6. There Will Be Unpleasant Things You Have No Control Over
The streets smell of urine (Paris).
Nose picking is more prevalent than you are used to (Europe and South America).
Protests pop up regularly (Buenos Aires).
An apartment that advertises hot water may only have it in the shower (our apartment in the Galapagos Islands).
We all know that travel means sometimes having to deal with unpleasant and inconvenient situations.
Our worst experience during these last two years was being delayed for 16 hours because of a protest. We were on a bus tour in Southern Peru when this happened. Fortunately, we did not have any pressing plans since we were scheduled to spend several days in the next town before heading to Machu Picchu. Many people on our bus were not that lucky since their tighter schedules meant they missed some highly anticipated and costly experiences.
I have shared the details of that experience in Stranded on the Road in Peru.
The best thing you can do is realize that you have no control over these events, although travel insurance and credit card benefits may ease some of the financial pain.
Remember, what doesn’t kill you makes a darn good story.
7. Using A New Language Will Feel Awkward
It’s one thing to sit at home going through your Duolingo or Rosetta Stone lessons. It’s quite another to go out and speak that language to a native speaker.
Some things start to come naturally, like please and thank you. But I often find myself missing a few words to complete a sentence.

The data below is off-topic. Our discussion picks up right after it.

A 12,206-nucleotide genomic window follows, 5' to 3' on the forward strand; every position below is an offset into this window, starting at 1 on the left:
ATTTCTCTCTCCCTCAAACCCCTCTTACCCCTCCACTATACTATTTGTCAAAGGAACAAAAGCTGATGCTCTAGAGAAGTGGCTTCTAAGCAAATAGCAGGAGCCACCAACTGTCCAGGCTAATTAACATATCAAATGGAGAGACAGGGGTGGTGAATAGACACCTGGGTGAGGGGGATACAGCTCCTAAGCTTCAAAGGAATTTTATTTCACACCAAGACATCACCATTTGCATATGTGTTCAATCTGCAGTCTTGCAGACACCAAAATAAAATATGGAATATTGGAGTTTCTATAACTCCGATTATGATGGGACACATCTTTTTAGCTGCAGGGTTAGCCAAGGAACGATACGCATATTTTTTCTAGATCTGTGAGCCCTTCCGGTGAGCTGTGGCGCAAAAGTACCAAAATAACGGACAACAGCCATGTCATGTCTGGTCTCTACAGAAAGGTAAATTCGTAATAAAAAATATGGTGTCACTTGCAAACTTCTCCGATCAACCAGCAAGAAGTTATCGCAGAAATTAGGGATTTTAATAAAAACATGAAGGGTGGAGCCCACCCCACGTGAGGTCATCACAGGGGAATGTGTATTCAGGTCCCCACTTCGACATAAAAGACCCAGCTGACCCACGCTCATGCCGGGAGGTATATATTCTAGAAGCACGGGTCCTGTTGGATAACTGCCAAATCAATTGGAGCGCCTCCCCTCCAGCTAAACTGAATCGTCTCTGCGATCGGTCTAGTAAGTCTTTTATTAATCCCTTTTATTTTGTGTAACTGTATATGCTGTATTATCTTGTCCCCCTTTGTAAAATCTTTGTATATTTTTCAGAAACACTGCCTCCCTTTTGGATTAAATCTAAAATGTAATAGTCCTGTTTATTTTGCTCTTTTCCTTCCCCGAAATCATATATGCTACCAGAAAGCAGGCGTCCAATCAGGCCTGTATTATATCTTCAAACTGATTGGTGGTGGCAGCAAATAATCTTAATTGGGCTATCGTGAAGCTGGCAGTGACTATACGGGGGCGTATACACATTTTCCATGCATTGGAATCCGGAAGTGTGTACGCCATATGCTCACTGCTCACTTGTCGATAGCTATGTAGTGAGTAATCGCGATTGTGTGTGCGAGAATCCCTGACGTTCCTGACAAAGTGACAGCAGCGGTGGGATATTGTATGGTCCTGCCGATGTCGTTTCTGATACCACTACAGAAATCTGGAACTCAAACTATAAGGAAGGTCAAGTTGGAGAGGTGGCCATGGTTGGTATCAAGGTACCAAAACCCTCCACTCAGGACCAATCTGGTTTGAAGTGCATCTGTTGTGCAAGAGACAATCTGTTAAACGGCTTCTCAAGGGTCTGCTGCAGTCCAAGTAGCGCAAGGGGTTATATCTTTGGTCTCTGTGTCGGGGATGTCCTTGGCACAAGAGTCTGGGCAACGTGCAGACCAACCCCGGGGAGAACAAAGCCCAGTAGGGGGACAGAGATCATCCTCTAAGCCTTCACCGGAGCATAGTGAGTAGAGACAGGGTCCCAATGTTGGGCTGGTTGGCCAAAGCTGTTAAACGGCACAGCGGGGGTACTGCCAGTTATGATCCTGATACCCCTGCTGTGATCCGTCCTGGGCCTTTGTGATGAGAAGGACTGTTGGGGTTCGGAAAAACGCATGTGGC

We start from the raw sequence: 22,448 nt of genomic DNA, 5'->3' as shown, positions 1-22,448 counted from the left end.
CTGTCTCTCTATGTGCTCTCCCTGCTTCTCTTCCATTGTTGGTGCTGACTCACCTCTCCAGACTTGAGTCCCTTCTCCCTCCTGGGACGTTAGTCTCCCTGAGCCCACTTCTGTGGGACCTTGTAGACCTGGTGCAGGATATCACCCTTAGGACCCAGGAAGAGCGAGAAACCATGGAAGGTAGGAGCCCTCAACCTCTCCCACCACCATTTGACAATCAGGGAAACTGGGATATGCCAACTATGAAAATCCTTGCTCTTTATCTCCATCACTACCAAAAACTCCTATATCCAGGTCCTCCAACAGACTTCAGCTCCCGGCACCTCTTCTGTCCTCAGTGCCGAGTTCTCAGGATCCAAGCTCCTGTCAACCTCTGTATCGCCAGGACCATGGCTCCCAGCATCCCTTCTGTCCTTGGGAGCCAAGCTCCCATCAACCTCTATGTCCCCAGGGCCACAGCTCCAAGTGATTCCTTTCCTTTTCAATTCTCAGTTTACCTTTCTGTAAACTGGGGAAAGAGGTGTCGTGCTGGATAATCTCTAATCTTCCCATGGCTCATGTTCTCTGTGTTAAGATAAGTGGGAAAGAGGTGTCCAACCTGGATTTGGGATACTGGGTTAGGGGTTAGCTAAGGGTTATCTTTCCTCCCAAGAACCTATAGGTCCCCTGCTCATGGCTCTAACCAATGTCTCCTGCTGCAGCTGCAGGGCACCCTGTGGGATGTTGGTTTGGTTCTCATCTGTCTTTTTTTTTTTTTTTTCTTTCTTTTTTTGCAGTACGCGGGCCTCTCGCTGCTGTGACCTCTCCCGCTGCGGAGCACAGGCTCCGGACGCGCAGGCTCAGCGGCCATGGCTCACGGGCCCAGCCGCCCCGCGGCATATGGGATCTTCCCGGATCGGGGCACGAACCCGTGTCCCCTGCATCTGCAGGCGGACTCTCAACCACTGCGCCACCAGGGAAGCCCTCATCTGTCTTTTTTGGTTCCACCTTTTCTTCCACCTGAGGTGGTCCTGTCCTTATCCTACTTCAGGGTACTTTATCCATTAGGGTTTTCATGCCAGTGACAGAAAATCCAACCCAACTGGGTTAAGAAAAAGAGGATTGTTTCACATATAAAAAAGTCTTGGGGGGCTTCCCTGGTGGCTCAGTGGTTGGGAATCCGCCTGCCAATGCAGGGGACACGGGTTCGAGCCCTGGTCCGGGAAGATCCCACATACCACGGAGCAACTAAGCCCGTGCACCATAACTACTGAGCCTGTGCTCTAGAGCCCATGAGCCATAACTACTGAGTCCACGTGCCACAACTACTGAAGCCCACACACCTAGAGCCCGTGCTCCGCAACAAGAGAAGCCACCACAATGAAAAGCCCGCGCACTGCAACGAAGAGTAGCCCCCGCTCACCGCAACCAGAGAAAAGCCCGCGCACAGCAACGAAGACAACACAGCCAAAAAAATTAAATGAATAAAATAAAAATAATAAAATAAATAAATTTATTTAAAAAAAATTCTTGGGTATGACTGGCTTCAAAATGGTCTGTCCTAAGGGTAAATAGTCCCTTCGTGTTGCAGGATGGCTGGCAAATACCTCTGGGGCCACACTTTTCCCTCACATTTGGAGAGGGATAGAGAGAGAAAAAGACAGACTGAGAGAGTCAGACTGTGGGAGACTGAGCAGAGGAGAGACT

One trick is to use an online translator to learn the sentence before you start a transaction. Sometimes you will have to resort to using the online translator as you are completing the transaction. That’s OK too.
We have found everyone to be very patient while communicating with us. If anything, I am the one who tends to get impatient when I say a simple sentence, I am confident I am using the right words and a reasonable approximation of the pronunciation, and I am not being understood. UGH. I have to try very hard to hide my frustration.
8. People In Other Countries Don’t Eat At “Normal” Times
The first city we visited was Barcelona. We arrived on a Sunday morning. After we got settled into our Airbnb, we went looking for a restaurant and grocery store. As we passed place after closed up place, we became concerned that we would not find food. “We’re going to starve to death,” we cried.
We eventually found a small store that was open so we could at least get the basics. That experience led to one of our travel rules: never go to a new city on a Sunday.
It is not uncommon for restaurants in Latin America to close from mid-afternoon until 8 or 9 p.m. when they open for dinner. We found this to be widespread in Cordoba, Argentina. We adapted by eating lunch at the restaurants we were interested in and having a light dinner at home.
When we visited the tiny hamlet of La Cumbrecita in Argentina, we stayed at a hotel that provided dinner. We were not thrilled when we checked in and were told that dinner would be served at 9 p.m. Even so, we accepted this and were quite amused when at 9 on the dot, a cowbell was rung to let the guests know that dinner was now served.
I have occasionally seen articles written by visitors to the U.S. that have pointed out that portion sizes there are too large. Guess what. Portion sizes have been large everywhere we have visited in Europe and Latin America.
9. Tipping Customs Vary
You get the bill at the first restaurant you’re visiting in a new city. Now, what about the tip?